STORY / GAMEPLAY
The idea is simple: You have 30 seconds to defeat your martial arts opponent by pulling off points, scoring moves from the Karate handbook. The first to score 2 points is the winner and if the time runs out before points are scored, the fighter with the highest points wins.
Two wins will then grant you with a new belt and move you onto the next stage to face off against a more skilled opponent. So there are no health bars but just 2 fighters that score points. The attacks can either give half a point or a full point, depending on the style. There is also a two-players mode where you and a friend fight it out in 90-seconds bouts of vengeance.
International Karate is great, offering a lot o stages to fight against an opponent. The game has 16 different Karate moves available. During an attack move you need to keep the joystick pressed towards the corresponding direction until the fighter completes it. It is possible to block high kicks or punches by backing away (sweeps can be blocked or avoided only by getting out of the opponent's reach).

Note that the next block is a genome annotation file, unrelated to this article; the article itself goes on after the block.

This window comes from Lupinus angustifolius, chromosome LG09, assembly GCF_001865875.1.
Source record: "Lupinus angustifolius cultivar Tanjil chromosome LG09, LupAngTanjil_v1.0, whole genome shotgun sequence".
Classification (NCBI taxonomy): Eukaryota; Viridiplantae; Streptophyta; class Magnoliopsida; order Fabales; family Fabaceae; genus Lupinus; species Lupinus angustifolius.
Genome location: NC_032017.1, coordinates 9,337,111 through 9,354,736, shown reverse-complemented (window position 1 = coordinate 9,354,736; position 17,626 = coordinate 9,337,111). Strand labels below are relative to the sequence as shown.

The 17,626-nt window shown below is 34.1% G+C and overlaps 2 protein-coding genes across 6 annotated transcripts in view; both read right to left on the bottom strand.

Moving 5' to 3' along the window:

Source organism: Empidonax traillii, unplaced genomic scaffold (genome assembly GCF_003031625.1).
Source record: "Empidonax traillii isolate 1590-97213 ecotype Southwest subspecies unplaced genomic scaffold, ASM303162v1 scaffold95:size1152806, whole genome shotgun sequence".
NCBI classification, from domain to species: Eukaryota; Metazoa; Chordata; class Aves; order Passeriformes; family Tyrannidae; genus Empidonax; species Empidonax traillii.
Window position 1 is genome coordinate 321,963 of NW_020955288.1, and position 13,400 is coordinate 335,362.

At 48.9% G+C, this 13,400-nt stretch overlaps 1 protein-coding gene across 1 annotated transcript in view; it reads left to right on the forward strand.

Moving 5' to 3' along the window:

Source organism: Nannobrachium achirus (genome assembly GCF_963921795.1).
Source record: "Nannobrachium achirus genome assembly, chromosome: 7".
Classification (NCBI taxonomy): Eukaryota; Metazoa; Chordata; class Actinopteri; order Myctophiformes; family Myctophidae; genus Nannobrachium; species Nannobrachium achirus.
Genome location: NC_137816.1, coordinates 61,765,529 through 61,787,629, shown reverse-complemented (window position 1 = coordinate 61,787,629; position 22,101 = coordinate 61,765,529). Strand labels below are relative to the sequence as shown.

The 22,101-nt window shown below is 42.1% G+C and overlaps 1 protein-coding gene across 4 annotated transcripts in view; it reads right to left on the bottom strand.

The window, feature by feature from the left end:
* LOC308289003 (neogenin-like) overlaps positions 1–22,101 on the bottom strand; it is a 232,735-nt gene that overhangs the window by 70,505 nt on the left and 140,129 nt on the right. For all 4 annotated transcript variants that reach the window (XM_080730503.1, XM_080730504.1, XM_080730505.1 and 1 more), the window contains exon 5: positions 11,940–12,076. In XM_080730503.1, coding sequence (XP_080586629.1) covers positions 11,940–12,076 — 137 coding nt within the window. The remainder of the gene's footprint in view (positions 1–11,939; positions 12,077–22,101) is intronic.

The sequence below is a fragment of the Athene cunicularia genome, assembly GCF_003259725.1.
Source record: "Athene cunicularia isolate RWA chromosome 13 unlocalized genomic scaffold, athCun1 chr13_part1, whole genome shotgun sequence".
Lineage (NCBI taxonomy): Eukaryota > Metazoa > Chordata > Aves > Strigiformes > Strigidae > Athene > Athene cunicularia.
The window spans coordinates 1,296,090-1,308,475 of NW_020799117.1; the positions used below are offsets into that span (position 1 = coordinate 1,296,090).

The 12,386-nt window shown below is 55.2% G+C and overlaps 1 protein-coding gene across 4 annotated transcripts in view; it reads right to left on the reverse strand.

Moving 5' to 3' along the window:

Each stage resembles popular scenes from different countries like Mount Fuji (Tokyo), Sydney Harbor (Sydney), the Statue of Liberty (New York), Forbidden City (Beijing), Christ the Redeemer (Rio de Janeiro), Palace of Westminster (London), Venice (Italy), the Great Pyramid of Giza (Cairo) and Hawaii (Atari ST only). Note that the original C64 version included the Parthenon (Athens) instead of Hawaii.
International Karate is great and for a fighting game of the mid 80's, this was nothing short of the total package. GRAPHICS / SOUND
The graphics are very respectable for a game published as early as 1986 and the Atari ST version replaces the original aesthetics with a more cartoonish look. As mentioned above, the fights take place at a variety of backdrops representing different locations of the world, and the ST version has a total of 10 stages in contrast to the 8 of the original. All stages are nicely designed with more colors and more details than the original. More on that, the Atari ST version includes a few animated objects/scenes at the backdrops. The sprites are wonderfully animated and move relatively fast. You may notice that on the original C64 version the sprites look much like the successor title (IK+) while the ST version the sprites look different. This is because International Karate was developed by a different development house (Andromeda Software) and published by System 3.
The sound of this game is good, with a nice introductory tune and some sampled fighting sound effects.